Although an area of about 600 square metres has already been excavated, it is still too early for the plan of the building to be intelligible. It appears to be of traditional type, however, with a colonnaded atrium around which the rooms are arranged. Recent (1987) investigations near the NE corner of the site have brought to light the edge of a group of rooms that almost certainly belongs to the bath complex of the house. Stone robbing and the World War II air-raid shelters have disturbed the site considerably, especially towards the west of the excavated area where the mosaics are located. On the east side the walls survive to a fair height and are often faced with plaster. This is scored in herring-bone fashion in order to provide better adherence for the final layer of painted plaster that once decorated the house. Myriads of fragments of painted wall plaster have been found in the debris and it is hoped that it will be possible to reconstruct at least part of the decorative scheme of the building.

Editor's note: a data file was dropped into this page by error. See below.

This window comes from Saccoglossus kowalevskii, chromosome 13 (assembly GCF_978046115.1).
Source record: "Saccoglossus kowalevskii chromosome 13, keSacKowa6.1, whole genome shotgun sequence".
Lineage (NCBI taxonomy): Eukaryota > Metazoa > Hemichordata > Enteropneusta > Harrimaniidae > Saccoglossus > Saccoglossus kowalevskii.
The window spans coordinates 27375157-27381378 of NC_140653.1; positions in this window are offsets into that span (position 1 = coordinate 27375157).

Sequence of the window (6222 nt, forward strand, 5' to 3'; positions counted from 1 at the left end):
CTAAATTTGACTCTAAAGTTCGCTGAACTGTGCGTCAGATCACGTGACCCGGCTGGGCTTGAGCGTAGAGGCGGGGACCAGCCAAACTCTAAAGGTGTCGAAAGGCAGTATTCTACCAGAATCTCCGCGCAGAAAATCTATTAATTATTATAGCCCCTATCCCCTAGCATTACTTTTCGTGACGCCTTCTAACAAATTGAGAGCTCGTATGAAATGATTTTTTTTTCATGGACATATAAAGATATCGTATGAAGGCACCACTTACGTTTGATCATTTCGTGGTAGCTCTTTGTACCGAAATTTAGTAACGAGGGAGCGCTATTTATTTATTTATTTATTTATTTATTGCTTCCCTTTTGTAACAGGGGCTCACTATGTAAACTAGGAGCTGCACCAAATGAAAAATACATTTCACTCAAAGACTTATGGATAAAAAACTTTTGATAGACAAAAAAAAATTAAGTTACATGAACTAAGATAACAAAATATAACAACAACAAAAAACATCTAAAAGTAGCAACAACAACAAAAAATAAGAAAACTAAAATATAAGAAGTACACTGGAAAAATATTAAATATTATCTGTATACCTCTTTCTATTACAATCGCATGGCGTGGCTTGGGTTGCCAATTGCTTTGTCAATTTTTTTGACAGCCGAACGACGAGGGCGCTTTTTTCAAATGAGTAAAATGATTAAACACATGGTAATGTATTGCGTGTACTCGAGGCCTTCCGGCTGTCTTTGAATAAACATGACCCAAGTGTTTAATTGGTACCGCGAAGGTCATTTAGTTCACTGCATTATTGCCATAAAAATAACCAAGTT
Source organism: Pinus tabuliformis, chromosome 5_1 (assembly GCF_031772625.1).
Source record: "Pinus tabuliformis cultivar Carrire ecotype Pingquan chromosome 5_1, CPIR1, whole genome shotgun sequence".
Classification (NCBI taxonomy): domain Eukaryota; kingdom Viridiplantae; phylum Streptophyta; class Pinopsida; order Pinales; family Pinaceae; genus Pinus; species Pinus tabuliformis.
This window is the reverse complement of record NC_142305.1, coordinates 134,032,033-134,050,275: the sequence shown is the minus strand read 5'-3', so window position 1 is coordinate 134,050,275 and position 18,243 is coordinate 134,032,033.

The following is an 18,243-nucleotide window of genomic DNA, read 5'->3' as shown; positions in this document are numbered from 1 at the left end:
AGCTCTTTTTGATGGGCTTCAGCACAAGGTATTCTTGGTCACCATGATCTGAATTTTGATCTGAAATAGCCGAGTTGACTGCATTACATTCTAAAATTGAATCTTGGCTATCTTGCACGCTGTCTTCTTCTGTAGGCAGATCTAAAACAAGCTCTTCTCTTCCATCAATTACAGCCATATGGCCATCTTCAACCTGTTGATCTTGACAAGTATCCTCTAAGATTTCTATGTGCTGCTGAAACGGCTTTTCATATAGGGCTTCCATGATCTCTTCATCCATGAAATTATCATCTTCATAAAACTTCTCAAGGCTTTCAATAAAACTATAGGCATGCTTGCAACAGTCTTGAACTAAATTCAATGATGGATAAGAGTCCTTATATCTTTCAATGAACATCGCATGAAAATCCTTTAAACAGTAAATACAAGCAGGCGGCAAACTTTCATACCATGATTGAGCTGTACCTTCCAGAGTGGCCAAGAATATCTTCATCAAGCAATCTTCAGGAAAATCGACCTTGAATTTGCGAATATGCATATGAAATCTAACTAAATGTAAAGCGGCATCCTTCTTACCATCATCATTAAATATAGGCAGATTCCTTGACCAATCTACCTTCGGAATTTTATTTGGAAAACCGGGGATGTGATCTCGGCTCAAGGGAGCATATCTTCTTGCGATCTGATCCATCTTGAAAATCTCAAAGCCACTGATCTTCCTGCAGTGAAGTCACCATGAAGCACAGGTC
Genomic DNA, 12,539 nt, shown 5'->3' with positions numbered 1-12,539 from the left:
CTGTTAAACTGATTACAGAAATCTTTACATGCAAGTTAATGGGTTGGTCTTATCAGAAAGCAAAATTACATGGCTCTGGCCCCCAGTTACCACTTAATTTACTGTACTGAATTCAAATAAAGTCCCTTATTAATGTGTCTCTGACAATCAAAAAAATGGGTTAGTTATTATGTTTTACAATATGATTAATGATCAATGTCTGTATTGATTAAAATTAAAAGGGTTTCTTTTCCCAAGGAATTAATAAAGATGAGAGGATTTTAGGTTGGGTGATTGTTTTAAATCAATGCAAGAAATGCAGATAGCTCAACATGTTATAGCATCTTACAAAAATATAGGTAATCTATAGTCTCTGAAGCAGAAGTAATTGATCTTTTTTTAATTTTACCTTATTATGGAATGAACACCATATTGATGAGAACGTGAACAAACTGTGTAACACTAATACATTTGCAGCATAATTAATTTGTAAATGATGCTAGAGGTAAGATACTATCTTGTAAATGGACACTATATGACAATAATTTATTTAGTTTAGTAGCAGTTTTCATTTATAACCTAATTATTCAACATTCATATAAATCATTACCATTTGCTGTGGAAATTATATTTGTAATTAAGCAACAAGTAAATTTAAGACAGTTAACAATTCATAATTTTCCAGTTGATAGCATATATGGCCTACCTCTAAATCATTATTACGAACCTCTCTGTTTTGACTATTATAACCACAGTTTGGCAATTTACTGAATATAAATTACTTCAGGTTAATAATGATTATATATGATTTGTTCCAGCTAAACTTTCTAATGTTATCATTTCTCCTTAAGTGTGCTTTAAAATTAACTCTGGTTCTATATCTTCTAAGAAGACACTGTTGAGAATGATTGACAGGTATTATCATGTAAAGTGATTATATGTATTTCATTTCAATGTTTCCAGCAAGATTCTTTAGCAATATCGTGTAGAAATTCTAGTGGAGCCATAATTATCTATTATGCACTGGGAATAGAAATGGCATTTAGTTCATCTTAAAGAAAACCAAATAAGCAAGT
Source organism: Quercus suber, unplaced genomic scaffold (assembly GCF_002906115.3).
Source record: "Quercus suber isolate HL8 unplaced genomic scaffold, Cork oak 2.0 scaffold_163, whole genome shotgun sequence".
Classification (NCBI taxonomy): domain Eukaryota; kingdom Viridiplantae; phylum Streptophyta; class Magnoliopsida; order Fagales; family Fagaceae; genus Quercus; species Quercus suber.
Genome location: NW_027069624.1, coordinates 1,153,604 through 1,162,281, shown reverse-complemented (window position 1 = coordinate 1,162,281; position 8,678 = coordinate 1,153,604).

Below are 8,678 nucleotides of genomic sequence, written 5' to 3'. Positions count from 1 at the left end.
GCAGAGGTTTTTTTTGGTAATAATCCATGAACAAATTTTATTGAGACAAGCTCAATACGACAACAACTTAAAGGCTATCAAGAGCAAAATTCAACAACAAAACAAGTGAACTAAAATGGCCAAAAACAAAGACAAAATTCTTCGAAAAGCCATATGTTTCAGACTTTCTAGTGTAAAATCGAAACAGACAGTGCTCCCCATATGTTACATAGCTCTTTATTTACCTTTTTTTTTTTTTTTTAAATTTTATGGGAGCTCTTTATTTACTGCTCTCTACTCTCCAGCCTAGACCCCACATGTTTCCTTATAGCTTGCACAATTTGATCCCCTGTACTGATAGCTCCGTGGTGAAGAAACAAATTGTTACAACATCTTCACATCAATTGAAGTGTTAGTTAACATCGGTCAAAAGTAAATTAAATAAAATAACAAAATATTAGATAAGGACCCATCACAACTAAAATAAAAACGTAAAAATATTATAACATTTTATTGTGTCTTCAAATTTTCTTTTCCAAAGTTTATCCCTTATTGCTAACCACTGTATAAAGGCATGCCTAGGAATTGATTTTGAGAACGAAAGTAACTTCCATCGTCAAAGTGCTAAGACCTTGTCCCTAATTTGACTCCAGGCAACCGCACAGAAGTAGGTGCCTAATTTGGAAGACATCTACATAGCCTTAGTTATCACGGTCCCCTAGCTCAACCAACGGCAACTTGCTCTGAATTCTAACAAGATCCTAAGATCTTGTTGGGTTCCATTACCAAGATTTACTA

The surviving walls show two distinct building phases. Small scale excavation below the floor level has shown that one of these phases belongs to an earlier underlying building of a slightly different plan. With the exception of the three mosaic rooms, all other rooms in the house have floors of beaten earth or, as in the case of those in the bath complex, of high quality cement. The date of the last phase of the house will be established once the excavation material has been studied systematically. For the moment, a date in the late 2nd / early 3rd cent. A.D. seems the most probable.
Keywords: αρχιτεκτονική architectura architecture architettura architektur the house of orpheus cyprus kato paphos nea paphos lower paphos new paphos stone masonry masonry masonwork rubble stonework block stone square stone